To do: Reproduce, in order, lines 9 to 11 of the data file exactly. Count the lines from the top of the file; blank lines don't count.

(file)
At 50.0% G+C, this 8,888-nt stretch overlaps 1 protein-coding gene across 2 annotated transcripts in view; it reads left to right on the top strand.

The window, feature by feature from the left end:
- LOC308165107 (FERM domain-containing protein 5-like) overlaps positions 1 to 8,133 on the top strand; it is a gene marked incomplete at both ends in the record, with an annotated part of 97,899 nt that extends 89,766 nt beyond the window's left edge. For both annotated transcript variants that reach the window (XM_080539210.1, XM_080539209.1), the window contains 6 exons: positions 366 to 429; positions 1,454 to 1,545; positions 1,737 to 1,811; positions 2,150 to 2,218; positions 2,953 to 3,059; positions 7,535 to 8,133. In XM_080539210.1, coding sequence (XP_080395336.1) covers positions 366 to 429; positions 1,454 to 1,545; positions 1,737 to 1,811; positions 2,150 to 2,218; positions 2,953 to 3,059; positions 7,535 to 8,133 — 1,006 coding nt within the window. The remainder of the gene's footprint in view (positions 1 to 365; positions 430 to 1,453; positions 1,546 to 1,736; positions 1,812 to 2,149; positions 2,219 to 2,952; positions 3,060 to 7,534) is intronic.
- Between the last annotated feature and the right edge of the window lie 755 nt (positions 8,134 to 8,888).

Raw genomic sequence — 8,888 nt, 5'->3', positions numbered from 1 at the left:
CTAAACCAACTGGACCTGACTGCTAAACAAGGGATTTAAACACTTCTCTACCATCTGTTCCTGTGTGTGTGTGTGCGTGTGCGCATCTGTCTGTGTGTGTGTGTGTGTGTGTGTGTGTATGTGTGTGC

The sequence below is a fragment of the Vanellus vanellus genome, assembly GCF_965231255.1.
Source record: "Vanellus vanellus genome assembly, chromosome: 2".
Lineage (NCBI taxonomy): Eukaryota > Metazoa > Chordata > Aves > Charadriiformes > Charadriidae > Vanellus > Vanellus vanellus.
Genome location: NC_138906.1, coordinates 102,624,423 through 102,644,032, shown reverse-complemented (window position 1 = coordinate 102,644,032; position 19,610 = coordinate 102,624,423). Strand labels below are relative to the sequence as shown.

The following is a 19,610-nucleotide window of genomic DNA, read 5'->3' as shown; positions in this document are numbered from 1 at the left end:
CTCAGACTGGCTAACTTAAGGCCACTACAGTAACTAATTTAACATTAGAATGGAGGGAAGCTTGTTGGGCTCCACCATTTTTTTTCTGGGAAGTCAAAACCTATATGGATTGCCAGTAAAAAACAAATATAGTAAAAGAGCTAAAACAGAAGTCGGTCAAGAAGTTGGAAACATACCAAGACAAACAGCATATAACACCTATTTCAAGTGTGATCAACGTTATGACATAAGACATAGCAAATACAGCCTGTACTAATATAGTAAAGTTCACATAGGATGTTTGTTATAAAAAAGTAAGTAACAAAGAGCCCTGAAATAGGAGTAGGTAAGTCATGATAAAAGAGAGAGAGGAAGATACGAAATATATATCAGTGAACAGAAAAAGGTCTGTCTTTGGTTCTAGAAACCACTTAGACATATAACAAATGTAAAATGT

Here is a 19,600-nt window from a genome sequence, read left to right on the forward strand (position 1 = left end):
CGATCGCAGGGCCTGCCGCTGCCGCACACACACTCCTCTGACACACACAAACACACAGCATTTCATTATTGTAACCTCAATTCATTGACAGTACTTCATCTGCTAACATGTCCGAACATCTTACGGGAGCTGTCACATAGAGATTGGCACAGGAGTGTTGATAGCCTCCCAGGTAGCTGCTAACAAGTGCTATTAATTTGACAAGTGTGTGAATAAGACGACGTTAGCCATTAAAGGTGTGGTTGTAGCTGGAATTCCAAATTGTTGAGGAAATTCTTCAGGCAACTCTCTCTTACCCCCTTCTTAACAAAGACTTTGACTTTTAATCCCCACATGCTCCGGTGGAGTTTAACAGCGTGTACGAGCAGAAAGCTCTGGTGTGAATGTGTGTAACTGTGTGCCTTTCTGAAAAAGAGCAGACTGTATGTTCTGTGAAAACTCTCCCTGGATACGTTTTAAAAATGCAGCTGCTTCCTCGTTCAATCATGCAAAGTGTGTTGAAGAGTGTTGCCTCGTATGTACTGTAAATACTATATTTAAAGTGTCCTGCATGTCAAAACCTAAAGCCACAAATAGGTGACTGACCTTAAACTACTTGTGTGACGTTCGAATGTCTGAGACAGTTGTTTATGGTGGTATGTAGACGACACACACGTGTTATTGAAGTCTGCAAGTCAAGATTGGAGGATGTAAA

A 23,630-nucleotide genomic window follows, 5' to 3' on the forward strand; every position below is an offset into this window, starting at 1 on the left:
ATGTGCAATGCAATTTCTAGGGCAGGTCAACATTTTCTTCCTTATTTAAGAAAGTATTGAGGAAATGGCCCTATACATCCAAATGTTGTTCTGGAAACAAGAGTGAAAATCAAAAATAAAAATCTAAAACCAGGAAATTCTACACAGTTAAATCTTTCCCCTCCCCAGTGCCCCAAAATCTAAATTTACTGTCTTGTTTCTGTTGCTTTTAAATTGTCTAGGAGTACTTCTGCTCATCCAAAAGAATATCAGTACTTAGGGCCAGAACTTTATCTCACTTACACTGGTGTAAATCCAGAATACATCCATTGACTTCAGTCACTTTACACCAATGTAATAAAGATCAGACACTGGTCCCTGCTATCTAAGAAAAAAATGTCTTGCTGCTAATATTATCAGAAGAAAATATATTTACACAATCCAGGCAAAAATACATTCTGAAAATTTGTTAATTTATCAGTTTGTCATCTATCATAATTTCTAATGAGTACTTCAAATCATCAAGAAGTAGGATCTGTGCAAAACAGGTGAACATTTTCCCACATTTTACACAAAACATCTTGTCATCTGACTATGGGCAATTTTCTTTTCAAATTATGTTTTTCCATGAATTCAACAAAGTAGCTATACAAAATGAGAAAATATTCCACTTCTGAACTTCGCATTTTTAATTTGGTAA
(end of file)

Lineage (NCBI taxonomy): Eukaryota > Metazoa > Chordata > Aves > Charadriiformes > Charadriidae > Vanellus > Vanellus vanellus.
Genome location: NC_138906.1, coordinates 102,624,423 through 102,644,032, shown reverse-complemented (window position 1 = coordinate 102,644,032; position 19,610 = coordinate 102,624,423). Strand labels below are relative to the sequence as shown.

The following is a 19,610-nucleotide window of genomic DNA, read 5'->3' as shown; positions in this document are numbered from 1 at the left end: